From Publishers Weekly
Duke University neuroscientist Nicolelis is a leader in the rapidly developing field that allows brains and machines to work closely together. His pioneering work has led to machines like robotic arms that rhesus monkeys control via the electrical impulses transmitted by neurons in their brains. Nicolelis describes this research and explains the paradigm shifts it has produced, such as a growing group of neuroscientists who now believe that physical and mental activities are not controlled by highly specialized brain regions, but rather "on populations of multitasking neurons, distributed across multiple locations." While Nicolelis predicts future developments, such as brain-machine interfaces that will, for instance, allow paralyzed humans to interact fully with their environment, he devotes most of the book to a historical perspective on neuroscience and to explaining the specifics of his research, which will fascinate neuroscience buffs but may be too detailed for general readers. B&w photos. (Mar.)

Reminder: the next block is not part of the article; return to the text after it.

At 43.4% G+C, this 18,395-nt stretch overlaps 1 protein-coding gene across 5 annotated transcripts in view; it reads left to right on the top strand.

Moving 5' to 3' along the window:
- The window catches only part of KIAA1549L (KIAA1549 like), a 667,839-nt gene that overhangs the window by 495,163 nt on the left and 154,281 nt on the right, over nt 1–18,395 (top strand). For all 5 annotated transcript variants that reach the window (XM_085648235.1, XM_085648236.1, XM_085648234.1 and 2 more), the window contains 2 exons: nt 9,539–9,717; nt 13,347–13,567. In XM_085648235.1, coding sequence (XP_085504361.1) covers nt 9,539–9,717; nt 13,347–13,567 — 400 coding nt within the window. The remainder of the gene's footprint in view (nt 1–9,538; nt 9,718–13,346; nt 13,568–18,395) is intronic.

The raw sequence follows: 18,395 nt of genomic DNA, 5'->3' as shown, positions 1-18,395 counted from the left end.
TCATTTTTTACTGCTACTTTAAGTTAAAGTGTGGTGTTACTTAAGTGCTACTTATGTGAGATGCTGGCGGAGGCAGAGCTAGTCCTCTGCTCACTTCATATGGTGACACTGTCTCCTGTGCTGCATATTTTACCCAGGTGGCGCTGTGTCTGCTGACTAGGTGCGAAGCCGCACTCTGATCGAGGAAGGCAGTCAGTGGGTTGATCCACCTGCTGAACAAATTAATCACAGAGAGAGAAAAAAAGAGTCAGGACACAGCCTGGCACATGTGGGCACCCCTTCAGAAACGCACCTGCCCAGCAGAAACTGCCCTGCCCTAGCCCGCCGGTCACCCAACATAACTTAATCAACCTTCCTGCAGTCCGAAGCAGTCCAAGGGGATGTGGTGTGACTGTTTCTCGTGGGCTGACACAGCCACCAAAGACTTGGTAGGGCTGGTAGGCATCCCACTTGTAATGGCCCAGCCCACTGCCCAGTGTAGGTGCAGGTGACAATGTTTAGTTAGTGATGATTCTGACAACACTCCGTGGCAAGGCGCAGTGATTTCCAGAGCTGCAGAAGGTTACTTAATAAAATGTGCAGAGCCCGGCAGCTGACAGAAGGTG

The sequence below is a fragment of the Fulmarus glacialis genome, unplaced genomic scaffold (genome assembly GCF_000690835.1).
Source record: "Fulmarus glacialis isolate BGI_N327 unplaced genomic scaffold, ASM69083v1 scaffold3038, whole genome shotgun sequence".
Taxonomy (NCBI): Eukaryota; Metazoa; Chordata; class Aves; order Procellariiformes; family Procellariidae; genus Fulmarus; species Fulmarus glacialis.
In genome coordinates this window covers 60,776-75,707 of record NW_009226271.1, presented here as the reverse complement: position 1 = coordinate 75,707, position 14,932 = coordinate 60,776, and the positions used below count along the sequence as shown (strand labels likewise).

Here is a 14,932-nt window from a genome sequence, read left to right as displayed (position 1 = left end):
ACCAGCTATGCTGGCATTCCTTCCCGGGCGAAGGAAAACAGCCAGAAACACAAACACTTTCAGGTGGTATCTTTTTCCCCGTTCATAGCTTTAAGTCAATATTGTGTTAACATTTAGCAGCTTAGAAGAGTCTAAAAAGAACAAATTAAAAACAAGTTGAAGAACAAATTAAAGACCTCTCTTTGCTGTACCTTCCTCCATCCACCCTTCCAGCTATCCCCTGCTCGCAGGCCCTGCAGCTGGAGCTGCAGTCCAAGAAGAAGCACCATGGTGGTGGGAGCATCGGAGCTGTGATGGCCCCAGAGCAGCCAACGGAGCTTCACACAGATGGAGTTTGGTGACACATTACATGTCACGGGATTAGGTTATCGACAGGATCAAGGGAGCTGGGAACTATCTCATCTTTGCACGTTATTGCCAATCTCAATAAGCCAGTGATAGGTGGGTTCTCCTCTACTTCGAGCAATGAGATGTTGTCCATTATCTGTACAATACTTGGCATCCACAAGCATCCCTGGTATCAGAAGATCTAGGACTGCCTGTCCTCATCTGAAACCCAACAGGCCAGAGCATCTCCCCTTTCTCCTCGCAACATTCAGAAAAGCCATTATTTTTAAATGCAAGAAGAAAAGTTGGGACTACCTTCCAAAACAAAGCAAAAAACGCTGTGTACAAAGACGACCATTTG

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Nicolelis defines his field of research as systems neurophysiology, and he guides interested readers to the frontier of brain knowledge in this account of his and colleagues’ experiments. Their practical objectives are the development of a brain-machine interface and, ultimately, a brain-to-brain interface. It seems that the former has been achieved in rudimentary fashion, as Nicolelis describes his Duke University lab’s success in rigging a primate so that its brain’s neural firings actuate a robot in Japan. Many images clarify scientists’ techniques for wiring up and measuring their clinical subjects, while Nicolelis’ explanatory text regularly steers into smiting his intellectual rivals, whom Nicolelis characterizes as holding that specific locations exercise brain functions, whereas he maintains that the brain operates in a distributed way, even as a biological version of physics’ relativity. As readers mull over the debate and absorb Nicolelis’ relativity idea, his conclusion outlines optimistic visionary predictions for neuroscience that will alert them to what’s coming down the pike in technology-driven human evolution. --Gilbert Taylor